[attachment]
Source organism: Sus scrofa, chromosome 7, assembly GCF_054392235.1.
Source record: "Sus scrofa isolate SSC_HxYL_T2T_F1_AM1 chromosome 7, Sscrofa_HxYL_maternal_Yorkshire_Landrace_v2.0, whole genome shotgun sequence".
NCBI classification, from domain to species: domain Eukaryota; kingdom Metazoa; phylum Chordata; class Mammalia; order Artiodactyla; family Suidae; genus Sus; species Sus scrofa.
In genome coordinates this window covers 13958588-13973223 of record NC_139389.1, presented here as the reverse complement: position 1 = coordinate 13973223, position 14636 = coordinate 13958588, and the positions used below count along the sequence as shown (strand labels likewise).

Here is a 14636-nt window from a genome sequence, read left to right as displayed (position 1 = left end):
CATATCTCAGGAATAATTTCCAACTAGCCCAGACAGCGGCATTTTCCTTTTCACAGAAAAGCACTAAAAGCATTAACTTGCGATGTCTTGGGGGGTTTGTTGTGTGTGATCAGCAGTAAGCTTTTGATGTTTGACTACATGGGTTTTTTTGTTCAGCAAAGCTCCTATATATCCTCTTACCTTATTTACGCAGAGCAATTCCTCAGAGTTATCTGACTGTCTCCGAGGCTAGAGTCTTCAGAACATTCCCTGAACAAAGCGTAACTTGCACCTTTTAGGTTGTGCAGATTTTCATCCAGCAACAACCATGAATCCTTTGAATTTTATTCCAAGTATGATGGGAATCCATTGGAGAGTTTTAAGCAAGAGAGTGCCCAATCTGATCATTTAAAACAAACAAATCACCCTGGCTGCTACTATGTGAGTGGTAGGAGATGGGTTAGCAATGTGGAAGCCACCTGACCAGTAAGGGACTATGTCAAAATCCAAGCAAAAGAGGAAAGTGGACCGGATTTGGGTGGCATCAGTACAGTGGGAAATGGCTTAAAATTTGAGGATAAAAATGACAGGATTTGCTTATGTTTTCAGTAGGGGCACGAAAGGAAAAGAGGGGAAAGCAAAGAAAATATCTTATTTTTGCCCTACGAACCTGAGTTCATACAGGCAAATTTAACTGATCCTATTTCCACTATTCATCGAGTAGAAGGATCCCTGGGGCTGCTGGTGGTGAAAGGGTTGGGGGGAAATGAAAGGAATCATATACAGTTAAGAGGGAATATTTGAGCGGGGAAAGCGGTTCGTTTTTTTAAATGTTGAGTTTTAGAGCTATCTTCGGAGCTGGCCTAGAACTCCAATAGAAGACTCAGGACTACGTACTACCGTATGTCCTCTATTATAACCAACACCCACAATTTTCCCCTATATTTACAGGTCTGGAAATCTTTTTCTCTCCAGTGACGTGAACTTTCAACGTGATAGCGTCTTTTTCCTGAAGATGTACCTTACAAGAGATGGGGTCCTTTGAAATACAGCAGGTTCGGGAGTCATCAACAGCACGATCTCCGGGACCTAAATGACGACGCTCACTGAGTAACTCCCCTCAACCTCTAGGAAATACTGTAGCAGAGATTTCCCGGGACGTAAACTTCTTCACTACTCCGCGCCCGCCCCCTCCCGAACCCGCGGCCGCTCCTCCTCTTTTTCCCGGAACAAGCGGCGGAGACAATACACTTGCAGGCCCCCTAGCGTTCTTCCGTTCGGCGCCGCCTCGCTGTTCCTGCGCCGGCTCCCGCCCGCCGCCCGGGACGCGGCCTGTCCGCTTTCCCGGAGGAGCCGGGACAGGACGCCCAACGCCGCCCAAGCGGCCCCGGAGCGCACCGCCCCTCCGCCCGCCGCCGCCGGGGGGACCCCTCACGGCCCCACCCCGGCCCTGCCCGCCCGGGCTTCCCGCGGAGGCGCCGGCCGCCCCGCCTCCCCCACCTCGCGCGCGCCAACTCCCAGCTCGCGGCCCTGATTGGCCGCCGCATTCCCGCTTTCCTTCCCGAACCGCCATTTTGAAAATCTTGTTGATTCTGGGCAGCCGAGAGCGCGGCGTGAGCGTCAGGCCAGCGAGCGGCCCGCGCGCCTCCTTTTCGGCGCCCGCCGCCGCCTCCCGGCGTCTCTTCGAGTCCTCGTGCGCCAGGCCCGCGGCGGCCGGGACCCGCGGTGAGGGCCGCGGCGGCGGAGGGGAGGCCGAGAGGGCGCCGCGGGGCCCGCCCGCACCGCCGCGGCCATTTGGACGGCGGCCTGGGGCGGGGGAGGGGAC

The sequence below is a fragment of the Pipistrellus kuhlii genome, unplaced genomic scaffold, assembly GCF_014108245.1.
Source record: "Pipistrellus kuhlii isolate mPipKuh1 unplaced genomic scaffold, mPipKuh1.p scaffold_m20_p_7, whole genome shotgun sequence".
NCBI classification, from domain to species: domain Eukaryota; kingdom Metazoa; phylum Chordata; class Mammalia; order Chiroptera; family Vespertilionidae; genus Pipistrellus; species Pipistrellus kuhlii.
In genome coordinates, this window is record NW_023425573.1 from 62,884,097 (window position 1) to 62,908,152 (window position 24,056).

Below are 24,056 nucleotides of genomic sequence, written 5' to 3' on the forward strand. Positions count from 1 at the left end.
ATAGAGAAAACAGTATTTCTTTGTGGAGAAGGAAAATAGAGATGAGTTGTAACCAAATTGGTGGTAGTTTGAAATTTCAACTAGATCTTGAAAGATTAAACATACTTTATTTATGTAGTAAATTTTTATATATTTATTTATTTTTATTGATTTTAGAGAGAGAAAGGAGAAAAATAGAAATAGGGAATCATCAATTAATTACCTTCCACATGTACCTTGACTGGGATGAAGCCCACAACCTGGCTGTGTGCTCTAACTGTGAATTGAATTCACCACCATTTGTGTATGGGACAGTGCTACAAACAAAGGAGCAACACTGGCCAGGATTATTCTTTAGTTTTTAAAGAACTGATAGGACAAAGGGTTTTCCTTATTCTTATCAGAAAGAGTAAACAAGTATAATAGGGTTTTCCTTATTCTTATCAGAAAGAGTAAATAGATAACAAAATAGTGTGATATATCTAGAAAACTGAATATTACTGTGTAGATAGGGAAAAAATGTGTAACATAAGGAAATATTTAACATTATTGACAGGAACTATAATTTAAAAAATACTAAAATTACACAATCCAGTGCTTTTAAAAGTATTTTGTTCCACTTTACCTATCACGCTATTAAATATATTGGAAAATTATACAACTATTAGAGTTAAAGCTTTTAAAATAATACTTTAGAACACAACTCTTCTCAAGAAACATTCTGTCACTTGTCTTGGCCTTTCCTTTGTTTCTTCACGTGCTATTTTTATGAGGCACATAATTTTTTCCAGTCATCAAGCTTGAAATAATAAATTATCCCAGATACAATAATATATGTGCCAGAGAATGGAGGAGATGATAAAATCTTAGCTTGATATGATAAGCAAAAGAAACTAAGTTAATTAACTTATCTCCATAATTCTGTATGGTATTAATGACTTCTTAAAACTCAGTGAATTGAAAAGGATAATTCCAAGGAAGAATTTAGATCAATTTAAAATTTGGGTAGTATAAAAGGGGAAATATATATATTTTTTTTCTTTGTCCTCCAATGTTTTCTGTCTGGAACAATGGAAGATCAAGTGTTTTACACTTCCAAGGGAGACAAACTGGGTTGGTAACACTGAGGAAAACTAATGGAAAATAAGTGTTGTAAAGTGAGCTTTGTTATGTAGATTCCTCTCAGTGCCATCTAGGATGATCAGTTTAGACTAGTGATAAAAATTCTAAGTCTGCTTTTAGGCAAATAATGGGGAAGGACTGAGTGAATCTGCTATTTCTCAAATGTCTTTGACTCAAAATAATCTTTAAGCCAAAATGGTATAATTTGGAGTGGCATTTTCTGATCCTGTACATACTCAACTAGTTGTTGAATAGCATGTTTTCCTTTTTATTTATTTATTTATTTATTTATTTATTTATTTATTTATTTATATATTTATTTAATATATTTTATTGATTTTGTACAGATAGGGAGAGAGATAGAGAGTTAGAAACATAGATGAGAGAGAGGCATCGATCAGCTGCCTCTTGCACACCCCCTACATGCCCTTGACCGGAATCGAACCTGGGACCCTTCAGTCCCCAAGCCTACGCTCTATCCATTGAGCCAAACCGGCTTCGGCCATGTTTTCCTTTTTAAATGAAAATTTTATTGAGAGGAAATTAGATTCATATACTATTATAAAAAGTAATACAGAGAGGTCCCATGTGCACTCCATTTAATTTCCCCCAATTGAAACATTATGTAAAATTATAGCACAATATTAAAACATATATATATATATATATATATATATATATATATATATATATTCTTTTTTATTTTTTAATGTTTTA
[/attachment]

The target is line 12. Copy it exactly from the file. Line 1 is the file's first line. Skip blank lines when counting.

ATAGAGAAAACAGTATTTCTTTGTGGAGAAGGAAAATAGAGATGAGTTGTAACCAAATTGGTGGTAGTTTGAAATTTCAACTAGATCTTGAAAGATTAAACATACTTTATTTATGTAGTAAATTTTTATATATTTATTTATTTTTATTGATTTTAGAGAGAGAAAGGAGAAAAATAGAAATAGGGAATCATCAATTAATTACCTTCCACATGTACCTTGACTGGGATGAAGCCCACAACCTGGCTGTGTGCTCTAACTGTGAATTGAATTCACCACCATTTGTGTATGGGACAGTGCTACAAACAAAGGAGCAACACTGGCCAGGATTATTCTTTAGTTTTTAAAGAACTGATAGGACAAAGGGTTTTCCTTATTCTTATCAGAAAGAGTAAACAAGTATAATAGGGTTTTCCTTATTCTTATCAGAAAGAGTAAATAGATAACAAAATAGTGTGATATATCTAGAAAACTGAATATTACTGTGTAGATAGGGAAAAAATGTGTAACATAAGGAAATATTTAACATTATTGACAGGAACTATAATTTAAAAAATACTAAAATTACACAATCCAGTGCTTTTAAAAGTATTTTGTTCCACTTTACCTATCACGCTATTAAATATATTGGAAAATTATACAACTATTAGAGTTAAAGCTTTTAAAATAATACTTTAGAACACAACTCTTCTCAAGAAACATTCTGTCACTTGTCTTGGCCTTTCCTTTGTTTCTTCACGTGCTATTTTTATGAGGCACATAATTTTTTCCAGTCATCAAGCTTGAAATAATAAATTATCCCAGATACAATAATATATGTGCCAGAGAATGGAGGAGATGATAAAATCTTAGCTTGATATGATAAGCAAAAGAAACTAAGTTAATTAACTTATCTCCATAATTCTGTATGGTATTAATGACTTCTTAAAACTCAGTGAATTGAAAAGGATAATTCCAAGGAAGAATTTAGATCAATTTAAAATTTGGGTAGTATAAAAGGGGAAATATATATATTTTTTTTCTTTGTCCTCCAATGTTTTCTGTCTGGAACAATGGAAGATCAAGTGTTTTACACTTCCAAGGGAGACAAACTGGGTTGGTAACACTGAGGAAAACTAATGGAAAATAAGTGTTGTAAAGTGAGCTTTGTTATGTAGATTCCTCTCAGTGCCATCTAGGATGATCAGTTTAGACTAGTGATAAAAATTCTAAGTCTGCTTTTAGGCAAATAATGGGGAAGGACTGAGTGAATCTGCTATTTCTCAAATGTCTTTGACTCAAAATAATCTTTAAGCCAAAATGGTATAATTTGGAGTGGCATTTTCTGATCCTGTACATACTCAACTAGTTGTTGAATAGCATGTTTTCCTTTTTATTTATTTATTTATTTATTTATTTATTTATTTATTTATTTATATATTTATTTAATATATTTTATTGATTTTGTACAGATAGGGAGAGAGATAGAGAGTTAGAAACATAGATGAGAGAGAGGCATCGATCAGCTGCCTCTTGCACACCCCCTACATGCCCTTGACCGGAATCGAACCTGGGACCCTTCAGTCCCCAAGCCTACGCTCTATCCATTGAGCCAAACCGGCTTCGGCCATGTTTTCCTTTTTAAATGAAAATTTTATTGAGAGGAAATTAGATTCATATACTATTATAAAAAGTAATACAGAGAGGTCCCATGTGCACTCCATTTAATTTCCCCCAATTGAAACATTATGTAAAATTATAGCACAATATTAAAACATATATATATATATATATATATATATATATATATATATATATTCTTTTTTATTTTTTAATGTTTTA